Can't go wrong with Felder

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Review by Dustin posted 02-21-2013 05:28 AM 14524 views 0 times favorited 35 comments Add to Favorites Watch
Can't go wrong with Felder Can't go wrong with Felder Can't go wrong with Felder Click the pictures to enlarge them

Don’t see too many people around with sliders so I wanted to talk about mine for a bit. The outrigger table holds your work while it slides past the blade so cutting panels is a breeze. It’s harder to rip solid wood down but I do that as well. This model has a 5.5 hp 3 phase motor so it doesn’t break a sweat cross cutting 2” hickory. The outrigger has an adjustable stop and stays at 90 degrees exactly. I can easily move it to whatever angle down to 45 degrees.

This is a 2007 model so it has the new xroll slider which is very impressive. It’s anodized aluminum so it’s pretty strong but I worry about scratching it up sometimes. So far it’s handled pretty well.

The scoring blade works extremely well with veneer that normally tend to blow out.

I am very familiar with table saws. I most commonly use a SawStop 7.5 hp industrial, and contractor saws. This saw is by far more comfortable to use for cutting panels but slower at ripping down lumber by a little bit. The fence on this slider is solid and also superior to any fence I have used on a regular table saw.

Dust collection is impressive using suction from both under the blade and above it. Of course I am also probably overdoing it a bit with the 3hp dust collector. I probably only needed half that.

The KF700SP is a saw/shaper but I don’t use the shaper because I have four others in the shop that work perfectly fine. If I ever get a bigger slider I’ll end up setting this one up as a dedicated shaper.

The slider is sturdy enough that I can sit on one end and let it slide all the way out without a worry of deflection. It’s an 1800 lb beast that’s not so much fun trying to move around.

I got this baby off of craigslist for a total cost of $7500 with a phase converter. It was worth every penny.

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35 comments so far

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Mark Shymanski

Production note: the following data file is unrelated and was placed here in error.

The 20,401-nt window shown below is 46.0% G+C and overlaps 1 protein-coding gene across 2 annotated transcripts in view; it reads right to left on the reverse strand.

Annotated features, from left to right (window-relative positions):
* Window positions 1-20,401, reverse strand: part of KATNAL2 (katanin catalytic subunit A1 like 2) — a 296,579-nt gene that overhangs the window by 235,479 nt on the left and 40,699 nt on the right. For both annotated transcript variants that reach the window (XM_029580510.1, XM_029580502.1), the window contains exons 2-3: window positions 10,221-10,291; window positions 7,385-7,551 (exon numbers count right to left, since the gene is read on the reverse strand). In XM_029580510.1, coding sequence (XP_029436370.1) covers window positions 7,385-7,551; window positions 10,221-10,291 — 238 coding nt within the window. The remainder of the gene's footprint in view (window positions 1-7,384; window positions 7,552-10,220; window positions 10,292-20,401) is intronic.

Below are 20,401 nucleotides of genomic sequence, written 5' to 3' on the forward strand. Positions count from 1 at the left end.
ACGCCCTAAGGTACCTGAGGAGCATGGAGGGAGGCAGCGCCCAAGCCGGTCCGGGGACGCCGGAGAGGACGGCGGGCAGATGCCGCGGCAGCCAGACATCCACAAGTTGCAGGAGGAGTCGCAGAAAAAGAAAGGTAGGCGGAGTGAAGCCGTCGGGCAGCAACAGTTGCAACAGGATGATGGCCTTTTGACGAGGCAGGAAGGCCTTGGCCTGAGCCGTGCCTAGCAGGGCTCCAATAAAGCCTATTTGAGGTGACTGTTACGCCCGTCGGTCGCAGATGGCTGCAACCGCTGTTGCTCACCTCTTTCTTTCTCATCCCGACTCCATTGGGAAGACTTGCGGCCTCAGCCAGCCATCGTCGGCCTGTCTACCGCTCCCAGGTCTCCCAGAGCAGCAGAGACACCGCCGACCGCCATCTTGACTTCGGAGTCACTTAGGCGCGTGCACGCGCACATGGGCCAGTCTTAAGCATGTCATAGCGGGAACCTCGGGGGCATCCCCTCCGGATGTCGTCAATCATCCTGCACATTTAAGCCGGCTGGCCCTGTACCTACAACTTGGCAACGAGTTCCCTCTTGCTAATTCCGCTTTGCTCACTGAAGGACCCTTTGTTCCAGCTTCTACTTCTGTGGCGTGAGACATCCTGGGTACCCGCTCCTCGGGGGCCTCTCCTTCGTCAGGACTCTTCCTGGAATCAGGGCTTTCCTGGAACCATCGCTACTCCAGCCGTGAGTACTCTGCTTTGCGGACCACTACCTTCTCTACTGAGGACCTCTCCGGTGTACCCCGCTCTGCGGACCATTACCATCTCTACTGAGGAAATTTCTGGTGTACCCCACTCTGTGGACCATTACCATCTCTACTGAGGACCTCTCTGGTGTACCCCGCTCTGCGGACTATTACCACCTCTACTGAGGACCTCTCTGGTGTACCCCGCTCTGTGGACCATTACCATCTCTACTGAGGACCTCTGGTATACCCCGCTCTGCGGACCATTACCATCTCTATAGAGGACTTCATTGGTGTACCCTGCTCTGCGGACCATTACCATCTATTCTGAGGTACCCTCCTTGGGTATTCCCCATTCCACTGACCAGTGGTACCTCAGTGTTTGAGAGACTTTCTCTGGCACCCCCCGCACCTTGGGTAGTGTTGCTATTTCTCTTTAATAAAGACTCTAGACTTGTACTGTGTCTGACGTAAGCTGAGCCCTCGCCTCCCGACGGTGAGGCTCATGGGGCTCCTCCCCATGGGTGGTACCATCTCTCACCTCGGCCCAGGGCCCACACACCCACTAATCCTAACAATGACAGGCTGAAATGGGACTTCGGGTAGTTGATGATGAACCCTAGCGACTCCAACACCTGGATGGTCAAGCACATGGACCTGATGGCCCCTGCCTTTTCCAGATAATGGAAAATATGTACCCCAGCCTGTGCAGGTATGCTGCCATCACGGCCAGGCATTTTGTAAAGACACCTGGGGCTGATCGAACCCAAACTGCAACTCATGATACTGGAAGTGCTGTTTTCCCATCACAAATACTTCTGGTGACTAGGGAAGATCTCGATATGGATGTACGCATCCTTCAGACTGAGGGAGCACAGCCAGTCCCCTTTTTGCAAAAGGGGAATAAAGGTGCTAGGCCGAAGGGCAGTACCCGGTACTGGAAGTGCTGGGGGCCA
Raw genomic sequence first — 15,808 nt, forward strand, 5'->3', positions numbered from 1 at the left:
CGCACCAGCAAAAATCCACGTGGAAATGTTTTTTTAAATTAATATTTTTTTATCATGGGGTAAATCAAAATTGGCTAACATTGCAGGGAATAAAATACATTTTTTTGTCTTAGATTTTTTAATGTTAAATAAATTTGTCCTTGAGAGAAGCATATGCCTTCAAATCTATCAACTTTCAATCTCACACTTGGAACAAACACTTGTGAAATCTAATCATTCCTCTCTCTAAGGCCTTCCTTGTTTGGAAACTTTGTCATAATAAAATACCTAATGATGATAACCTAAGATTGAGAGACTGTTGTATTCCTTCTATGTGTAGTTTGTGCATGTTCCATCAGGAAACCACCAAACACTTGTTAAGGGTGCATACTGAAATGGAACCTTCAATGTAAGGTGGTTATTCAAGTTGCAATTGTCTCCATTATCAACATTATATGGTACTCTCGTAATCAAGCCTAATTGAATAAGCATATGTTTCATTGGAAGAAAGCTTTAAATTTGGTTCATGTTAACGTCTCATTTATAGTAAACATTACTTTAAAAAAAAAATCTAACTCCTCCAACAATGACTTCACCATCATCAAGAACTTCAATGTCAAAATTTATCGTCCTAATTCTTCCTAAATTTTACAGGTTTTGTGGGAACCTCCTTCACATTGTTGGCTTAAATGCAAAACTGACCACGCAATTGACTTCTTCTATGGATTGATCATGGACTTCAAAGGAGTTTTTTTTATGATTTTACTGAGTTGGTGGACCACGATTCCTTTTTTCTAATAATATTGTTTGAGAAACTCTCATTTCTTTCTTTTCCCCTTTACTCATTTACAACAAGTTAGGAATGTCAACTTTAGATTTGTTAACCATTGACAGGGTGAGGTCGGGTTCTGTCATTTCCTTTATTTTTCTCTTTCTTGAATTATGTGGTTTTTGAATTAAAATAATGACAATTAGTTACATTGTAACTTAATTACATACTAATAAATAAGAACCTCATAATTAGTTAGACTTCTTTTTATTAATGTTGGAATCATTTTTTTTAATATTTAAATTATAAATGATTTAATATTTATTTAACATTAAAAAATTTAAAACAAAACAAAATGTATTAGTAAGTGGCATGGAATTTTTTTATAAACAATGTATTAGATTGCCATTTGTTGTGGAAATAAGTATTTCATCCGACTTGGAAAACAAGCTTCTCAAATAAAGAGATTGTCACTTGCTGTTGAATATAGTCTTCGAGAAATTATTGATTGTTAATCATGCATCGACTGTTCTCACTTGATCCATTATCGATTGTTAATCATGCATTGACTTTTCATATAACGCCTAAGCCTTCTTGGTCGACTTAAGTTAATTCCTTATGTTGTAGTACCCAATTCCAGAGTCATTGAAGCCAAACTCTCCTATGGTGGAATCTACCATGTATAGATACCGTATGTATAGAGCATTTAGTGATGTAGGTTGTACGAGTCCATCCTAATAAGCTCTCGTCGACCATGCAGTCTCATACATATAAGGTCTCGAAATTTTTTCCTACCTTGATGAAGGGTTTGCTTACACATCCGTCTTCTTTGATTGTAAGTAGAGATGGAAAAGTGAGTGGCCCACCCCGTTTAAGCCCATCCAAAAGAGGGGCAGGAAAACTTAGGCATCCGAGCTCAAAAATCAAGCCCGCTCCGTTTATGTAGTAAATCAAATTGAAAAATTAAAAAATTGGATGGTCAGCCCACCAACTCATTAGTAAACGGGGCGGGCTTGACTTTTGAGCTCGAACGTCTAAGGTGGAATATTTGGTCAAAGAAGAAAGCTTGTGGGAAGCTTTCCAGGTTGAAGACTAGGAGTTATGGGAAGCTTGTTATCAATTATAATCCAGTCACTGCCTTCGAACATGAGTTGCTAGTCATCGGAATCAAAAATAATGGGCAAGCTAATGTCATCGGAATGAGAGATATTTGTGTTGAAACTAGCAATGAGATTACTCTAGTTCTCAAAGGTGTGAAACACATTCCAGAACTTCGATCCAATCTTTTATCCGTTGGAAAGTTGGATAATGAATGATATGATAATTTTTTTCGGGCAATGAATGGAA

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#1 posted 02-21-2013 06:11 AM

An impressive looking saw; what would one sell for new?

-- "Checking for square? What madness is this! The cabinet is square because I will it to be so!" Jeremy Greiner LJ Topic#20953 2011 Feb 2

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393 posts in 4308 days

#2 posted 02-21-2013 06:17 AM

About 16k right now

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#3 posted 02-21-2013 06:22 AM

It looks like your slider is sitting in a rather confined space. Are you able to use the full length of the slider? I would love one, but have been afraid that it would be too large in my small 2 car garage.

-- David W. Cupertino, CA

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#4 posted 02-21-2013 02:21 PM

It does sit in a rather small shop. I have approximately 18 feet which turned out to be perfect. I literally have about 1 inch to spare but I can use the entire span of the slide. However it’s only 12 ft wide so I can only use 84 inches of the outrigger, but with what I do it works very nicely.

I think any size slider is going to make using a table saw so much easier but when it comes to spending that much money on a saw I definitely say get the biggest one you can fit in your area.

It also makes sense to get a used Felder for the price of a new Grizzly any day.

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#5 posted 02-21-2013 04:23 PM

Thanks for the review. I doubt I will ever be able to afford such an impressive saw, but it would be nice to have.

-- Jesse, Saint Louis, Missouri

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Kaleb the Swede

1926 posts in 2828 days

#6 posted 02-21-2013 04:24 PM

Well I officially have major table saw envy. Sigh…..... That is one amazing machine!

-- Just trying to build something beautiful

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#7 posted 02-21-2013 04:49 PM

That’s very impressive ,thanks for the review. I guess the thing that makes me scratch my head is paying $16K for a table saw that makes it kinda hard to rip on(because that’s 90% of what I do on my table saw),unless your a cabinet maker then I can see how this puppy when really increase you out put.


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#8 posted 02-21-2013 05:11 PM

Certainly an impressive machine and an incredible buy! I think most of us would love to have a space large enough and pockets deep enough to have one for just for cutting sheet goods and other really big stuff. Undoubtedly a wise investment for a pro cabinetmaker. But, like a1Jim, my table saw is mostly used for ripping and joinery which are the strong points of our non-sliders. And I’m both space and dollar challenged.